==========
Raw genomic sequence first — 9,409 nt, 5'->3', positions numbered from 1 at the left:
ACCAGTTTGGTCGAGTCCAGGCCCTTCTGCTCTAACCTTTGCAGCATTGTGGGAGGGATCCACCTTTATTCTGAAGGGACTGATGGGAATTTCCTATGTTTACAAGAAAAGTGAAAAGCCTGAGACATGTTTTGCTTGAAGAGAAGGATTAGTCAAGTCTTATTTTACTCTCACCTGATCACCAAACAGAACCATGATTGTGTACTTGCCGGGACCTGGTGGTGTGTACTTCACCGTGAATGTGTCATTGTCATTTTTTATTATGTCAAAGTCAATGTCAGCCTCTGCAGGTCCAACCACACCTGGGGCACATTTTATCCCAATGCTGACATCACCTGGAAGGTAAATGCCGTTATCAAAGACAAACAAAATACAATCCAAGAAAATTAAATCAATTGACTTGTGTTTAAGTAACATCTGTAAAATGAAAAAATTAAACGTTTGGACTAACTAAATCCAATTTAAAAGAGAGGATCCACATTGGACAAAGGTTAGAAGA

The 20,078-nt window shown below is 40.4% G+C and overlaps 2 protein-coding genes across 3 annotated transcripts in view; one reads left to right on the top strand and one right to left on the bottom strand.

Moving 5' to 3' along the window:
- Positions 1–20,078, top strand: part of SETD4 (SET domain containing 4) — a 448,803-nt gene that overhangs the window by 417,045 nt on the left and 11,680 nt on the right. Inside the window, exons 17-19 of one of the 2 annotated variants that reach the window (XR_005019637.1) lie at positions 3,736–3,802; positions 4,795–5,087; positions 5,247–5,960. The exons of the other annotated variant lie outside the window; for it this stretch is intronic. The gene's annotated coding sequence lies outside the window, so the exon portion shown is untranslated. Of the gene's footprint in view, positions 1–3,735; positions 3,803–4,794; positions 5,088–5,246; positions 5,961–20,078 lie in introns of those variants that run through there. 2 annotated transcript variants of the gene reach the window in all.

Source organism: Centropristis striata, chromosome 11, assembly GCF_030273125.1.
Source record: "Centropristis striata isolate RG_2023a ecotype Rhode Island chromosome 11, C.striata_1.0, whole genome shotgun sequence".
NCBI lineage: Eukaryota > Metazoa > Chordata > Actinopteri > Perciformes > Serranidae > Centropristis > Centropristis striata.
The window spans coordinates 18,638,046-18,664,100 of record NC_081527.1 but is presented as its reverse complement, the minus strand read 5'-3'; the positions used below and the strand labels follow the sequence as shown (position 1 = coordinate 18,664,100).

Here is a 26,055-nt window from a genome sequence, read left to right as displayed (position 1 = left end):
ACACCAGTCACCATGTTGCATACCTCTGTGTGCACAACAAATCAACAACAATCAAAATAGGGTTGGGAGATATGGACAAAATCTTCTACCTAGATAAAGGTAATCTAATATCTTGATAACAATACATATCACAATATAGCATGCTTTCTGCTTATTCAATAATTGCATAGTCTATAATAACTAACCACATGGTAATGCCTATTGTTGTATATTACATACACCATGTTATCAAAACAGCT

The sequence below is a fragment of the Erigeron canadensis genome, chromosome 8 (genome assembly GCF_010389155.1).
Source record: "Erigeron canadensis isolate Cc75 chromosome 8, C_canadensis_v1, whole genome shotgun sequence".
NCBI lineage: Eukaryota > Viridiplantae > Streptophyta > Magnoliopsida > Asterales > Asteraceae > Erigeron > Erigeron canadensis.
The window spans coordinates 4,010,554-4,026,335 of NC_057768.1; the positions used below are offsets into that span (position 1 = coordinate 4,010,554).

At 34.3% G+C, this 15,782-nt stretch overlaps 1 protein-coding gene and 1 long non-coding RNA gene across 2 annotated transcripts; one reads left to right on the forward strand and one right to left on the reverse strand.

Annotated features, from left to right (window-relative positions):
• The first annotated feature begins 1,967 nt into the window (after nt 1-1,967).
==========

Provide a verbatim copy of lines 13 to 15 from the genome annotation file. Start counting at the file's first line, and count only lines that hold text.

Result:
Source record: "Erigeron canadensis isolate Cc75 chromosome 8, C_canadensis_v1, whole genome shotgun sequence".
NCBI lineage: Eukaryota > Viridiplantae > Streptophyta > Magnoliopsida > Asterales > Asteraceae > Erigeron > Erigeron canadensis.
The window spans coordinates 4,010,554-4,026,335 of NC_057768.1; the positions used below are offsets into that span (position 1 = coordinate 4,010,554).